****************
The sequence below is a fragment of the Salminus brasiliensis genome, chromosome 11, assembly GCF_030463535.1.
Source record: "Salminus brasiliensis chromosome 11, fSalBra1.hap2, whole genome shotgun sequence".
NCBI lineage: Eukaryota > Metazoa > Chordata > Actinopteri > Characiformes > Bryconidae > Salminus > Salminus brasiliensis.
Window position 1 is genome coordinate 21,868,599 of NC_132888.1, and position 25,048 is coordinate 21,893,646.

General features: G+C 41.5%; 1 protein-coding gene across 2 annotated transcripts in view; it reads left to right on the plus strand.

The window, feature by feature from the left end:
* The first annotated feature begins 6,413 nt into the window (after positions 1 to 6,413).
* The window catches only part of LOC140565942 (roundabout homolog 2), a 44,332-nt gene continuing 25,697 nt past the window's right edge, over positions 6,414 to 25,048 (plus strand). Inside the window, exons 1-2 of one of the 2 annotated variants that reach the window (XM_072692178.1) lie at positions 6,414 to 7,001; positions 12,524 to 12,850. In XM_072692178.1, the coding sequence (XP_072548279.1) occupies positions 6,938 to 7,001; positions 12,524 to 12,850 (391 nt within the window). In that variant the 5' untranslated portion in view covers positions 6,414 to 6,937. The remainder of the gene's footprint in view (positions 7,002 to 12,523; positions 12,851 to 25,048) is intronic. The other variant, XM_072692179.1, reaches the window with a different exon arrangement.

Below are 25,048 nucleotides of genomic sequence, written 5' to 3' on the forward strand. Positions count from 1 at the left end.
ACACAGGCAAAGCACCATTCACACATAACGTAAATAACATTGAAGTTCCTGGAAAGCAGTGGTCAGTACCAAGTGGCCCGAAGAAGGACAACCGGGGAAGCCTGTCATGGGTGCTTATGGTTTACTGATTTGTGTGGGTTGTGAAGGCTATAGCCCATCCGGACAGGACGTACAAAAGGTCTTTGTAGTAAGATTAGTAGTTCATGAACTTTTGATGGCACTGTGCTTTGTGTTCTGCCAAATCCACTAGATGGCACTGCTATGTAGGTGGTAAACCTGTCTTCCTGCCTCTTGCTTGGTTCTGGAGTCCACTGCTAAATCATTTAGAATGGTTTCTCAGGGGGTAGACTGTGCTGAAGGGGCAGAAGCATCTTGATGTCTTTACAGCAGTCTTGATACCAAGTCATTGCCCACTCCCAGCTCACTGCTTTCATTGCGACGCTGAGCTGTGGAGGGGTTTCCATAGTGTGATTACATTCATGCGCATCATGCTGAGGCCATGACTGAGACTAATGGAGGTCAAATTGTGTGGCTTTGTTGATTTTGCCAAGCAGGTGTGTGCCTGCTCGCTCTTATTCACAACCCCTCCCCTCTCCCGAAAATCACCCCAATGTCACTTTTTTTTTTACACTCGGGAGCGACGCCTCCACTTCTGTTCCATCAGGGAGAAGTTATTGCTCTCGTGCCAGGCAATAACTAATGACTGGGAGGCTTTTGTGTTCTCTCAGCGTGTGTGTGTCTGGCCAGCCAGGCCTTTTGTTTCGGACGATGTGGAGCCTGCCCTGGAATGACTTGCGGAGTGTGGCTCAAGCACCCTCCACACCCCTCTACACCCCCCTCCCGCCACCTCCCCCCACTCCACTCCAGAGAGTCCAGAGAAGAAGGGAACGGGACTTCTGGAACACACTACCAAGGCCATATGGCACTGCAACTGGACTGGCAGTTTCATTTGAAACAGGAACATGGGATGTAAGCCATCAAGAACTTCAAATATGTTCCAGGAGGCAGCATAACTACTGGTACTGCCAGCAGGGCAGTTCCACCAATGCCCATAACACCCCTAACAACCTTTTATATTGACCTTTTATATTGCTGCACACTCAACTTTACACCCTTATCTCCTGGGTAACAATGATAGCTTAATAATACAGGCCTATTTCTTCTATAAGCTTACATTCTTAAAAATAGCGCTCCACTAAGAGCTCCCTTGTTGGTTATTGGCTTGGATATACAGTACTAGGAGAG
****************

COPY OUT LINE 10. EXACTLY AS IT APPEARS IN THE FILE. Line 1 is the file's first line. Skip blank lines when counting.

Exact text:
ACACAGGCAAAGCACCATTCACACATAACGTAAATAACATTGAAGTTCCTGGAAAGCAGTGGTCAGTACCAAGTGGCCCGAAGAAGGACAACCGGGGAAGCCTGTCATGGGTGCTTATGGTTTACTGATTTGTGTGGGTTGTGAAGGCTATAGCCCATCCGGACAGGACGTACAAAAGGTCTTTGTAGTAAGATTAGTAGTTCATGAACTTTTGATGGCACTGTGCTTTGTGTTCTGCCAAATCCACTAGATGGCACTGCTATGTAGGTGGTAAACCTGTCTTCCTGCCTCTTGCTTGGTTCTGGAGTCCACTGCTAAATCATTTAGAATGGTTTCTCAGGGGGTAGACTGTGCTGAAGGGGCAGAAGCATCTTGATGTCTTTACAGCAGTCTTGATACCAAGTCATTGCCCACTCCCAGCTCACTGCTTTCATTGCGACGCTGAGCTGTGGAGGGGTTTCCATAGTGTGATTACATTCATGCGCATCATGCTGAGGCCATGACTGAGACTAATGGAGGTCAAATTGTGTGGCTTTGTTGATTTTGCCAAGCAGGTGTGTGCCTGCTCGCTCTTATTCACAACCCCTCCCCTCTCCCGAAAATCACCCCAATGTCACTTTTTTTTTTACACTCGGGAGCGACGCCTCCACTTCTGTTCCATCAGGGAGAAGTTATTGCTCTCGTGCCAGGCAATAACTAATGACTGGGAGGCTTTTGTGTTCTCTCAGCGTGTGTGTGTCTGGCCAGCCAGGCCTTTTGTTTCGGACGATGTGGAGCCTGCCCTGGAATGACTTGCGGAGTGTGGCTCAAGCACCCTCCACACCCCTCTACACCCCCCTCCCGCCACCTCCCCCCACTCCACTCCAGAGAGTCCAGAGAAGAAGGGAACGGGACTTCTGGAACACACTACCAAGGCCATATGGCACTGCAACTGGACTGGCAGTTTCATTTGAAACAGGAACATGGGATGTAAGCCATCAAGAACTTCAAATATGTTCCAGGAGGCAGCATAACTACTGGTACTGCCAGCAGGGCAGTTCCACCAATGCCCATAACACCCCTAACAACCTTTTATATTGACCTTTTATATTGCTGCACACTCAACTTTACACCCTTATCTCCTGGGTAACAATGATAGCTTAATAATACAGGCCTATTTCTTCTATAAGCTTACATTCTTAAAAATAGCGCTCCACTAAGAGCTCCCTTGTTGGTTATTGGCTTGGATATACAGTACTAGGAGAG